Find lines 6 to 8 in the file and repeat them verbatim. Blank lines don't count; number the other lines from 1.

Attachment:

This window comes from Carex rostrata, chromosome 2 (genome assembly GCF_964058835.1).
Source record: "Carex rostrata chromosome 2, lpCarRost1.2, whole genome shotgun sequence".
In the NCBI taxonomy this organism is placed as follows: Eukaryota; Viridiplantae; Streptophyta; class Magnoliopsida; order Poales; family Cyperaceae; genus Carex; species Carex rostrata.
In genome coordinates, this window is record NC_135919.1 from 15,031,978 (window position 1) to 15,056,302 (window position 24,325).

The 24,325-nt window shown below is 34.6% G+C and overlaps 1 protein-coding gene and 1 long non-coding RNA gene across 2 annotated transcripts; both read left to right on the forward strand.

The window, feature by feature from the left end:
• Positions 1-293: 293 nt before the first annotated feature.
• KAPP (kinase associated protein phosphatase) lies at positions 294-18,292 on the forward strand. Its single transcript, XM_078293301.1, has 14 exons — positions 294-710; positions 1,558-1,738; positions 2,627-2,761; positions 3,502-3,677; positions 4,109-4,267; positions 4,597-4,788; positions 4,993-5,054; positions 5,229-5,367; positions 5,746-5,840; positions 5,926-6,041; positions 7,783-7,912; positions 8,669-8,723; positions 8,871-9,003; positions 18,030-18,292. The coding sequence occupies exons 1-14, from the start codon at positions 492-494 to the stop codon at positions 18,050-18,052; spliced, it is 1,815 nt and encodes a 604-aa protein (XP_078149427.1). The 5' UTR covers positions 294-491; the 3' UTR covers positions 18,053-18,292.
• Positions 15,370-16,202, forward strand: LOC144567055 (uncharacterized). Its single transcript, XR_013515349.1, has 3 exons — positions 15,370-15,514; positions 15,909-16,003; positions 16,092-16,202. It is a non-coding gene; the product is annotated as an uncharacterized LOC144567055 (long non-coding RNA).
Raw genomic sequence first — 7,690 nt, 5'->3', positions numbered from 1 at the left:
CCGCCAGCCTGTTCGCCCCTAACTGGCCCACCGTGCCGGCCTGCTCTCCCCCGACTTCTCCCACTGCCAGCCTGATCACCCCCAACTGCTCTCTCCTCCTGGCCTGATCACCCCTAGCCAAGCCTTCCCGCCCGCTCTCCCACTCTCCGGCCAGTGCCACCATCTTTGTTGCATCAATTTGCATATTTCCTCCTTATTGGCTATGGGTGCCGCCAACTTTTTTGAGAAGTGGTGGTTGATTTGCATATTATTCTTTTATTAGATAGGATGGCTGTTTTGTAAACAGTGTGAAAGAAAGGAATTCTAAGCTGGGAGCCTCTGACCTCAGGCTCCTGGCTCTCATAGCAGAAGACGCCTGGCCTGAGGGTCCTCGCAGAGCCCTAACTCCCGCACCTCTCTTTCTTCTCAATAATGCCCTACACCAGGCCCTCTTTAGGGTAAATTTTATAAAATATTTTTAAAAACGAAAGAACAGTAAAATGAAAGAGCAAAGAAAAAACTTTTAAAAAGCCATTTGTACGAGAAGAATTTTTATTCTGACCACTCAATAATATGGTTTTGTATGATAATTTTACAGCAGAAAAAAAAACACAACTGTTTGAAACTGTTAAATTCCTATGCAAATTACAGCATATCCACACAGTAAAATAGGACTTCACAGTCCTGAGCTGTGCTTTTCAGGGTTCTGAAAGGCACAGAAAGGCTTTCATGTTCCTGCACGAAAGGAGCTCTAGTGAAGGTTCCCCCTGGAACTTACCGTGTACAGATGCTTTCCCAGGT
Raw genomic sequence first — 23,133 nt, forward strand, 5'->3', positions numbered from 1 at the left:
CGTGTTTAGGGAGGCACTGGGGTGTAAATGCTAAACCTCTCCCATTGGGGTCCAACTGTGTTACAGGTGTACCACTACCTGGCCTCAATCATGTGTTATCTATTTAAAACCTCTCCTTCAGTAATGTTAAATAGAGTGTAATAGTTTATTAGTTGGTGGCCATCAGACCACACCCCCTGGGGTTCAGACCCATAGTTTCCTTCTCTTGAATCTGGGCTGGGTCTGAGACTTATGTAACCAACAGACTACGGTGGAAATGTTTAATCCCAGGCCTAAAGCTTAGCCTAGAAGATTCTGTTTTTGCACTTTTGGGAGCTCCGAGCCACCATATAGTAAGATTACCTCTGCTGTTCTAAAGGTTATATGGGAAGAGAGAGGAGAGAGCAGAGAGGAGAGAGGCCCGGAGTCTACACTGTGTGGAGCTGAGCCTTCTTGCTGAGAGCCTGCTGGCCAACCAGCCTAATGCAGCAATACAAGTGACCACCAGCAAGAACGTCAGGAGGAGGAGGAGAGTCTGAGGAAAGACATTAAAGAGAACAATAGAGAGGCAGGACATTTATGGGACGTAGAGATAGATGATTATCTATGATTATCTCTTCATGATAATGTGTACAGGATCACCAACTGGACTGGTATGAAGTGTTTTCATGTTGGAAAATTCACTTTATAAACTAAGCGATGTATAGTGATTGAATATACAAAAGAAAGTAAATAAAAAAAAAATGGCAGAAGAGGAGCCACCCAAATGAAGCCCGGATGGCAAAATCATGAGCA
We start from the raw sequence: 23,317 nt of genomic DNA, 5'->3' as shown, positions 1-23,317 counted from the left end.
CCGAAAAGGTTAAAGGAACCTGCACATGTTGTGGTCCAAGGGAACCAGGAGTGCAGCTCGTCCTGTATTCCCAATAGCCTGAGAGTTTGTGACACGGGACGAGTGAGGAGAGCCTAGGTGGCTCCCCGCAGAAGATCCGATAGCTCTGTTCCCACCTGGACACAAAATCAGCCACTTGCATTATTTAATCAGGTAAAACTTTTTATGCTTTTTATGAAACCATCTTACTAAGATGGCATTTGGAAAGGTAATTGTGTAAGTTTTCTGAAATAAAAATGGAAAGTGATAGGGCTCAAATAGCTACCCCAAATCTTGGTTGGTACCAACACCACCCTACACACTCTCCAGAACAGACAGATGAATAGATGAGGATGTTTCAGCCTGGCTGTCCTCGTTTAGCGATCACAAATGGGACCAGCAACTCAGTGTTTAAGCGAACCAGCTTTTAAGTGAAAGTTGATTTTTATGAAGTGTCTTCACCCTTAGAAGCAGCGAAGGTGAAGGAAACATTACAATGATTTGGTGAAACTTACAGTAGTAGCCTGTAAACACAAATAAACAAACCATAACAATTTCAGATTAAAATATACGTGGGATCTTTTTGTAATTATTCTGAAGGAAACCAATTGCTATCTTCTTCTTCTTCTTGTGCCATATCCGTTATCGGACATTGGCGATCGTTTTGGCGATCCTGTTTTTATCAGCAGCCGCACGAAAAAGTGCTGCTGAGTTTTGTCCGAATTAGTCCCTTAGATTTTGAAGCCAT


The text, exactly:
The window, feature by feature from the left end:
• Positions 1-293: 293 nt before the first annotated feature.
• KAPP (kinase associated protein phosphatase) lies at positions 294-18,292 on the forward strand. Its single transcript, XM_078293301.1, has 14 exons — positions 294-710; positions 1,558-1,738; positions 2,627-2,761; positions 3,502-3,677; positions 4,109-4,267; positions 4,597-4,788; positions 4,993-5,054; positions 5,229-5,367; positions 5,746-5,840; positions 5,926-6,041; positions 7,783-7,912; positions 8,669-8,723; positions 8,871-9,003; positions 18,030-18,292. The coding sequence occupies exons 1-14, from the start codon at positions 492-494 to the stop codon at positions 18,050-18,052; spliced, it is 1,815 nt and encodes a 604-aa protein (XP_078149427.1). The 5' UTR covers positions 294-491; the 3' UTR covers positions 18,053-18,292.